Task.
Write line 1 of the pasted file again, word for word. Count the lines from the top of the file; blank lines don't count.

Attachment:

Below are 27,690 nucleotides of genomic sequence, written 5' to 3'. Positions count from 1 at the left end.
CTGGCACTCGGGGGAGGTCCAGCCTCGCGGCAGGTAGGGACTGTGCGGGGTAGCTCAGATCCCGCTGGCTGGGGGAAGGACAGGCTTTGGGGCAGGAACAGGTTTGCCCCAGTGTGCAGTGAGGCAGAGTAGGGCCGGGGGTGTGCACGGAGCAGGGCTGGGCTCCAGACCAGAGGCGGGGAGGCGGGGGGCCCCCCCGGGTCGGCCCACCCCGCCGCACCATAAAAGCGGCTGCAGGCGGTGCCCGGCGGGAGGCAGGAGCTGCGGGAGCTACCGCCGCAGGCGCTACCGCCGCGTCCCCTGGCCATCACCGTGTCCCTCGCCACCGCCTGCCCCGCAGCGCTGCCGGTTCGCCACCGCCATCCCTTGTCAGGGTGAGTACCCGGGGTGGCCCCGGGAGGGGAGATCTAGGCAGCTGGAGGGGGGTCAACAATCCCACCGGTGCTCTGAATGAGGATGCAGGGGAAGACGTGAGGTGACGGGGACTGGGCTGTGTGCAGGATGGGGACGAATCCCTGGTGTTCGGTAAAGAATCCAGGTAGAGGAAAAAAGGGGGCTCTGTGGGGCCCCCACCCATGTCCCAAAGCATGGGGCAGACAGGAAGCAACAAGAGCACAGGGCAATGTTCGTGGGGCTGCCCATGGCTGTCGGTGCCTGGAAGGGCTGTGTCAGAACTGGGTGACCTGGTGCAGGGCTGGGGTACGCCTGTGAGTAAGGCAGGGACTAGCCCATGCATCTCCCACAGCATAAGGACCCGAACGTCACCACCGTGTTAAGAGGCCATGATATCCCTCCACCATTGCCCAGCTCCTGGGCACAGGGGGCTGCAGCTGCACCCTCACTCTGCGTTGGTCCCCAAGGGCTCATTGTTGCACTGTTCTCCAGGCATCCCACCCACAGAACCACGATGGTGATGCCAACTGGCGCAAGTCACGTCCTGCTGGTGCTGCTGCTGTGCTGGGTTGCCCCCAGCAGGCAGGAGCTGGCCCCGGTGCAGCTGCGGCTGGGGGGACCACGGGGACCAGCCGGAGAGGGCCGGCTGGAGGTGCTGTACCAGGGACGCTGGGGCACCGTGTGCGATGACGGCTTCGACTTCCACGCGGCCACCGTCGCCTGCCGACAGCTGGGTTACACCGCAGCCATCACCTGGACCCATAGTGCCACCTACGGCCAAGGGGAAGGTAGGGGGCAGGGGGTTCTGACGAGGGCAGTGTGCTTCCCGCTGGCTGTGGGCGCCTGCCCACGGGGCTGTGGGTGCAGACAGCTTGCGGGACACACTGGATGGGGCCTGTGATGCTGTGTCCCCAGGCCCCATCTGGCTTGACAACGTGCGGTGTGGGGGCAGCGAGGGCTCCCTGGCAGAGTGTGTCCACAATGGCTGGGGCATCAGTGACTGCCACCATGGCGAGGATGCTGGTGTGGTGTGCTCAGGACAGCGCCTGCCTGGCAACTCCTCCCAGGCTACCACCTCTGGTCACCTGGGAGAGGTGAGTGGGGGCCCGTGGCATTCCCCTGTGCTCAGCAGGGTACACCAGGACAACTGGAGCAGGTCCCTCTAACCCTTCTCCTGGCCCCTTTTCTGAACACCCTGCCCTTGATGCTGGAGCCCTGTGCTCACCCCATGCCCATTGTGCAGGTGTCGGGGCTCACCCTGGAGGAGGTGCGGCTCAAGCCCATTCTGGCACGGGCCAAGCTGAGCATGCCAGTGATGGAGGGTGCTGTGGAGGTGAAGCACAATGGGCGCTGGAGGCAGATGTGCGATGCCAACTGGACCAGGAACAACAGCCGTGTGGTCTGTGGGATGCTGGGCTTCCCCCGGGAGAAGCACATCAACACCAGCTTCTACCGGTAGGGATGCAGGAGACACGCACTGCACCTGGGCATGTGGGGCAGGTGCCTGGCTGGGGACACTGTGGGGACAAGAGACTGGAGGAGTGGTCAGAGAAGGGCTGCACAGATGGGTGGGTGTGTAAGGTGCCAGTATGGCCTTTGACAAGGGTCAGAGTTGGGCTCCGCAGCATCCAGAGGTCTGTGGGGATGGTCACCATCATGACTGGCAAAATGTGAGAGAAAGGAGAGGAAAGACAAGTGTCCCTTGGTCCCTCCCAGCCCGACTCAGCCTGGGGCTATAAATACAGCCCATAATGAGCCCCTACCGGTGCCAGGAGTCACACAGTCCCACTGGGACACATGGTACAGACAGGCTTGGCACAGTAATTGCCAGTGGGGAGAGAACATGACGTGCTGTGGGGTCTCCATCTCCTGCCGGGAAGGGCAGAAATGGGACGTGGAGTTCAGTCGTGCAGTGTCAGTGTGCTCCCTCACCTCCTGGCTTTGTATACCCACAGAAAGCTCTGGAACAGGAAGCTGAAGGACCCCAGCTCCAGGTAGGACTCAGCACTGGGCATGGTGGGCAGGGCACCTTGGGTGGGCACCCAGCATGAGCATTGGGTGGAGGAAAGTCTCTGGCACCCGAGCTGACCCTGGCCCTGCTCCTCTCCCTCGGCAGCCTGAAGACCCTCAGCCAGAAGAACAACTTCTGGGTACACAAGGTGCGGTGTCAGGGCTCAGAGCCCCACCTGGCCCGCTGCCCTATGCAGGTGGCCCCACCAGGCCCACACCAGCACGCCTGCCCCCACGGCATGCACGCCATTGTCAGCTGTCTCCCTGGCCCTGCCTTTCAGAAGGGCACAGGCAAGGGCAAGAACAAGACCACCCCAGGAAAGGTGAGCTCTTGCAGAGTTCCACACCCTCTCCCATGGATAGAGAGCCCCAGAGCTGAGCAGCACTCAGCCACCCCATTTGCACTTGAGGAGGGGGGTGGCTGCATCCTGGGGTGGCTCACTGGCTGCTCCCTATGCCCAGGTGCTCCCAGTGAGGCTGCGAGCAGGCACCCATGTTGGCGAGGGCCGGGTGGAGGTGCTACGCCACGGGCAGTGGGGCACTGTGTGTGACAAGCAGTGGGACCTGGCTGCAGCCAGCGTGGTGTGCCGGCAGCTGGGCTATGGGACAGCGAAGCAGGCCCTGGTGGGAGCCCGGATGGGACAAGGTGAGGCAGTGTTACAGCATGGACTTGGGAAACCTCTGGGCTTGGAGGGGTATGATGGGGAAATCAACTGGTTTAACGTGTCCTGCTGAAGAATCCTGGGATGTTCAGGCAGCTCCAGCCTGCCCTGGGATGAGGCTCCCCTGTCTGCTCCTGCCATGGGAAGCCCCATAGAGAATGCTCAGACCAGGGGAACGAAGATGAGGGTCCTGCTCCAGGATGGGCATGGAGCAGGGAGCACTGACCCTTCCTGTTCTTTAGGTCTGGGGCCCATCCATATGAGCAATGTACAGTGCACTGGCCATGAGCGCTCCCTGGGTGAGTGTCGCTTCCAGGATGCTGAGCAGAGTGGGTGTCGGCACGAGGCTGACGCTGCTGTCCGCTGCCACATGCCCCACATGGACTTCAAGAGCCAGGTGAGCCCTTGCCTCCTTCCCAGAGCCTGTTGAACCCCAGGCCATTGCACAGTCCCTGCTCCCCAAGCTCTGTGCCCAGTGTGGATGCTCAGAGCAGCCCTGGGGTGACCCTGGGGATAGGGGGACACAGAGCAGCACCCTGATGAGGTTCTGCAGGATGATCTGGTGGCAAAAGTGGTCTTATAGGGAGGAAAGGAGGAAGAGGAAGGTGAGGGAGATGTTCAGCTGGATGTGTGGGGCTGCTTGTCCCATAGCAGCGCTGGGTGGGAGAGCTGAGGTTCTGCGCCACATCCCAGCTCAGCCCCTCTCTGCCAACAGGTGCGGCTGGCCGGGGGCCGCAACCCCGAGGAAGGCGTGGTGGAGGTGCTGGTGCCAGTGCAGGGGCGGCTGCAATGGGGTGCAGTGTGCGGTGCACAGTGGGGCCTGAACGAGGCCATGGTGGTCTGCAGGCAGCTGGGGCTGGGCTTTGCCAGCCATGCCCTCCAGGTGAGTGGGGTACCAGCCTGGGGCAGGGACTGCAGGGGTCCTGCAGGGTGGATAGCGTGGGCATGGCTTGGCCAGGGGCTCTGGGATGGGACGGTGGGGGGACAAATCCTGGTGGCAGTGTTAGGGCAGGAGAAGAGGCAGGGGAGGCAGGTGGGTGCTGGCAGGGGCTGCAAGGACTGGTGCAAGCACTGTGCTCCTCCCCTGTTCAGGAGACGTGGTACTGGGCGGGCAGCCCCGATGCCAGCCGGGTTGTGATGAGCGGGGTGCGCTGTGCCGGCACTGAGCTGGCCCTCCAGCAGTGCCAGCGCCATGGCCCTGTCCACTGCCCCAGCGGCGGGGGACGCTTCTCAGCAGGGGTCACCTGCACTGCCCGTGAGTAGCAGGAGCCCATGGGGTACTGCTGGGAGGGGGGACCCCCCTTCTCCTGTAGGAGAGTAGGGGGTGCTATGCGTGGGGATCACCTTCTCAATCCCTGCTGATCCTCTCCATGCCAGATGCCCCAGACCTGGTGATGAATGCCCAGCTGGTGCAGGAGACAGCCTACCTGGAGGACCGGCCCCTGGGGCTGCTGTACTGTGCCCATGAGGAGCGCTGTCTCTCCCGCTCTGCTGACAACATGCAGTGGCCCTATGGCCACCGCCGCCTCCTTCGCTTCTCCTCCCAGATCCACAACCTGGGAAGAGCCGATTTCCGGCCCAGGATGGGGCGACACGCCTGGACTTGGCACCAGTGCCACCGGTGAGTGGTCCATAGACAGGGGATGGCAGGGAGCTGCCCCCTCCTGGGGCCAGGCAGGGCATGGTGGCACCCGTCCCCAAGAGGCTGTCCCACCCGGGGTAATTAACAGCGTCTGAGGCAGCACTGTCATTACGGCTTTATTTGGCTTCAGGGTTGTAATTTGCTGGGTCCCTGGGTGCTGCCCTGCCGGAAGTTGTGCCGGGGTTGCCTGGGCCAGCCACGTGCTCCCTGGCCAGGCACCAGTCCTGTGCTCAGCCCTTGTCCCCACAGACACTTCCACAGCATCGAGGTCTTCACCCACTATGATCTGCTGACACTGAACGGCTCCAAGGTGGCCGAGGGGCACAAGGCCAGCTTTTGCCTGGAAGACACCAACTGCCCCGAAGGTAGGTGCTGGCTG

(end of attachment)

Below are 27,690 nucleotides of genomic sequence, written 5' to 3'. Positions count from 1 at the left end.